Do you play guitar? Making your own effects is totally doable. It's actually a decently large hobbyist industry now, so lots of resources are available. You can make something like a simple distortion/boost/overdrive using a transistor or two, a few resistors and capacitors, and a 9V battery, for well under $10. Or you can spend a lot more if you're sourcing NOS germanium transistors to make an exact replica of some pricey vintage stompbox.
posted by 6550 at 4:17 PM on March 15, 2012

I've built kits from and with success.
posted by jackmakrl at 4:18 PM on March 15, 2012 [2 favorites]

Response by poster: I do not play guitar. Nice thought though!
posted by Scientist at 4:19 PM on March 15, 2012

Sparkfun has some things that might suit you.
posted by contraption at 4:26 PM on March 15, 2012 [1 favorite]

I design fun blinky kits for beginning solderers at Wayne and Layne.. We've had plenty of kids and adults put our stuff together with success, and we try to provide detailed explanations of why we did things in our kits and what each part does.

Otherwise, take a look at Evil Mad Scientist, Adafruit, Sparkfun, Spikenzie Labs, as well as Maker Shed. Make Magazine put out a kit guide around Christmas time--it may still be on shelves. Flip through that and you might see some ideas as well.
posted by adamwolf at 4:44 PM on March 15, 2012 [1 favorite]

The Bleep Labs Pico Paso is a fun little noisemaker that's a great introduction to soldering.

The Mignonette is a little hand-held videogame that's easy for a beginner to solder together.
posted by eschatfische at 4:47 PM on March 15, 2012

I’m not lecturing, but many people do not take this seriously enough; Never leave the room with the iron on. Do not even go to the bathroom. The next thing you know, the phone rings, you go to meet your friend for coffee, and your place burns down.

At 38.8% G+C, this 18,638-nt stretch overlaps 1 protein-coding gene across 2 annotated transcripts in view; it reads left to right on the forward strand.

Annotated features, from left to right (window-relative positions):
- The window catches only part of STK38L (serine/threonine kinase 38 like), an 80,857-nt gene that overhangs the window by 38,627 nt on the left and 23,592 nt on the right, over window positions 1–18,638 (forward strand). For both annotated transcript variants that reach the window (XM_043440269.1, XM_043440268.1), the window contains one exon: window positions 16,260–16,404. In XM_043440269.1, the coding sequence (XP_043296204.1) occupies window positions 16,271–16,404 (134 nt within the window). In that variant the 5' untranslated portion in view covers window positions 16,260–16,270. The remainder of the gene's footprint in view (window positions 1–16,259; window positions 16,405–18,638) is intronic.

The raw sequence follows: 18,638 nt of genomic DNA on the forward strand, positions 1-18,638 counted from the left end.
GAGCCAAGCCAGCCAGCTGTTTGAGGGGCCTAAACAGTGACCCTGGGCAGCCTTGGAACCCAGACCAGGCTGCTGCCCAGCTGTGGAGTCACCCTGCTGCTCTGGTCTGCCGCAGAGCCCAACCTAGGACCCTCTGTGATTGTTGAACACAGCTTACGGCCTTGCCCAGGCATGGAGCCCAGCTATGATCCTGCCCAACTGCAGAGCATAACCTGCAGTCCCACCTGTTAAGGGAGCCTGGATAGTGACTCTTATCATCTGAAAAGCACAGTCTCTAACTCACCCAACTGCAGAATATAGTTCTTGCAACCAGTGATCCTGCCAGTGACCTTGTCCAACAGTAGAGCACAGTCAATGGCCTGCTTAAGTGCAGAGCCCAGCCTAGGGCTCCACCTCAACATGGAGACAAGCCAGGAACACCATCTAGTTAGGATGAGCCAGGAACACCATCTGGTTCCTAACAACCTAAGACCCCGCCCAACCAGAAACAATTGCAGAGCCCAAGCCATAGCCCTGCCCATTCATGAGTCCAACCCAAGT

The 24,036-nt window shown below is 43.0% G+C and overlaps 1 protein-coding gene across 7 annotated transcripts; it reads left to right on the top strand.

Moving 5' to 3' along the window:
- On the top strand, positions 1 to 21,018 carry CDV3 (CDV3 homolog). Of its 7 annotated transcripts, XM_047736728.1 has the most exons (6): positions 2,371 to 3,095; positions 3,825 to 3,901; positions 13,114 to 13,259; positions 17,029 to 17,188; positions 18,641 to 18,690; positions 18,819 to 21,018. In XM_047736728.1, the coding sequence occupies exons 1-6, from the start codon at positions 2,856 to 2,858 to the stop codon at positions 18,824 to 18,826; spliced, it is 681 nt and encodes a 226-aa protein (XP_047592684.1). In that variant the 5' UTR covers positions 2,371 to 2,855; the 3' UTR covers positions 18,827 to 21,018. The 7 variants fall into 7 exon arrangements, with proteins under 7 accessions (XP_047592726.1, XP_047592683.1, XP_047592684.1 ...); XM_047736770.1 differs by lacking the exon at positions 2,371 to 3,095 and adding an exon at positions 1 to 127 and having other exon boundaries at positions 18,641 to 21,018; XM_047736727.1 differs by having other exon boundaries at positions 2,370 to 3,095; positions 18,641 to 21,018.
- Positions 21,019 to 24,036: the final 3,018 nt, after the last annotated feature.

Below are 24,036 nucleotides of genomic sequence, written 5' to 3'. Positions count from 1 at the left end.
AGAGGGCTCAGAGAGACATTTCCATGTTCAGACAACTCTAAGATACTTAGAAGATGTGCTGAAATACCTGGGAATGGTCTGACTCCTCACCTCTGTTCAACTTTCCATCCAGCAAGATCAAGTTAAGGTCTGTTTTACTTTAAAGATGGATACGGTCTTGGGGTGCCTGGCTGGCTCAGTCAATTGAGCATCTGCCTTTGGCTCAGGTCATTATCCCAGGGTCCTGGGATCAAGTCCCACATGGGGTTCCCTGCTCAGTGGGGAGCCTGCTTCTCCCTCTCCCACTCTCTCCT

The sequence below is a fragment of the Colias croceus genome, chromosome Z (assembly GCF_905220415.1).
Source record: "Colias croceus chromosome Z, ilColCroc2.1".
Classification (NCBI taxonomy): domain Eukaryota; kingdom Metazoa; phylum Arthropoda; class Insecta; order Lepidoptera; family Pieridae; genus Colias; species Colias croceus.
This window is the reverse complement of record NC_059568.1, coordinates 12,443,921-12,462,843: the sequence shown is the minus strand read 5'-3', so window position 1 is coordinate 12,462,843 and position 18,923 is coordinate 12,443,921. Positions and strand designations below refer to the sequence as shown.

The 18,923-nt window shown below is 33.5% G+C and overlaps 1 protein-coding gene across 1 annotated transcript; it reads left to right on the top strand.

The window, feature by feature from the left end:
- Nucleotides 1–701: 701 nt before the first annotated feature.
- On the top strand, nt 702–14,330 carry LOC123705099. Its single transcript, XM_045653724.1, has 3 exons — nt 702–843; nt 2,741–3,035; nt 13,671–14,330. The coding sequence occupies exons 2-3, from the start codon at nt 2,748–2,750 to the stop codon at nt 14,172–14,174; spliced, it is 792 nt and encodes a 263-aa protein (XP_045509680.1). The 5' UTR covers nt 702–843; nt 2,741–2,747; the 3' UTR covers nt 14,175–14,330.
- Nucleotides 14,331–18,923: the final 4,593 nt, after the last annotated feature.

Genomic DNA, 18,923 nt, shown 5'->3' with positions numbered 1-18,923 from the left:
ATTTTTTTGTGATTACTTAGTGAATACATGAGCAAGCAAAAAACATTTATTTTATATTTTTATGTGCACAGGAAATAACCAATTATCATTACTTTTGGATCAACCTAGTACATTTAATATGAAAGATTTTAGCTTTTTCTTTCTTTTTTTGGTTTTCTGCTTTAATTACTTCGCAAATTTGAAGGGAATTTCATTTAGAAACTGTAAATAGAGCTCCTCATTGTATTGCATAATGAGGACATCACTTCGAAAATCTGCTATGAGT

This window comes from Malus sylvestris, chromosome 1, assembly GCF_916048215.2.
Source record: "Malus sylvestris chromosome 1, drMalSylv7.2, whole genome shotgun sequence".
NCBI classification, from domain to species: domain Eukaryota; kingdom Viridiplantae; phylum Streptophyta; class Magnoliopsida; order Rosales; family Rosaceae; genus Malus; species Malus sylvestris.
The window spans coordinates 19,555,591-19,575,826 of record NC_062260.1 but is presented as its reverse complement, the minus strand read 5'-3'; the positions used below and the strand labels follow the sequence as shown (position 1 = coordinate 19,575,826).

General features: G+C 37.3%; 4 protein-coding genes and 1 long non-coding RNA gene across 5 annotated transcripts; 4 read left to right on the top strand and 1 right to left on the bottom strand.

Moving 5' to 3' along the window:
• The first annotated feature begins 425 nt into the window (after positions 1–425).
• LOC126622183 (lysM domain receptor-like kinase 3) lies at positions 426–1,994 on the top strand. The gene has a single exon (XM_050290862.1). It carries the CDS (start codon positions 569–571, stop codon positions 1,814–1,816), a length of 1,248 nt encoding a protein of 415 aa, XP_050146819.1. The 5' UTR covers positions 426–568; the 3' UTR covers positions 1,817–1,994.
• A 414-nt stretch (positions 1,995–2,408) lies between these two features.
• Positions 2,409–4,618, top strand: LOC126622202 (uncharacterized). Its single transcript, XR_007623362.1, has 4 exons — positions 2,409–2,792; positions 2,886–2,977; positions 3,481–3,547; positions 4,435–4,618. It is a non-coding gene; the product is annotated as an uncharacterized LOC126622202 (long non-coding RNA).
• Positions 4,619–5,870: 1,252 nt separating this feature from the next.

And you might as well grab the hot end now and get it over with.
posted by bongo_x at 4:51 PM on March 15, 2012 [7 favorites]

Response by poster: Bongo_x: it's a butane soldering iron, so I won't even be letting it get out of arm's reach. No worries on that account.
posted by Scientist at 5:03 PM on March 15, 2012

Edmund Scientific has many kits.
posted by jeffamaphone at 5:16 PM on March 15, 2012

I've never used a butane soldering iron, but from the ones I've seen, I suspect you have the wrong tool for building small electronics kits. Sorry. Fortunately, you can get a ten-watt electric iron for a few bucks, and it'll work fine. However, there's a reason they call those little pen-type soldering irons "firestarters"...
posted by spacewrench at 5:30 PM on March 15, 2012 [1 favorite]

Nah, there are definitely small butane irons appropriate for electronics. Not a fan, personally, but YMMV.

Scientist, for a LOT of ideas (not all of them useful or sensible), check out the Technology category of Instructables.

Radio Shack even has some kits & DIY projects & parts, and at least the ones near me have gone back to having a lot of this stuff in stock in the store.
posted by soundguy99 at 5:47 PM on March 15, 2012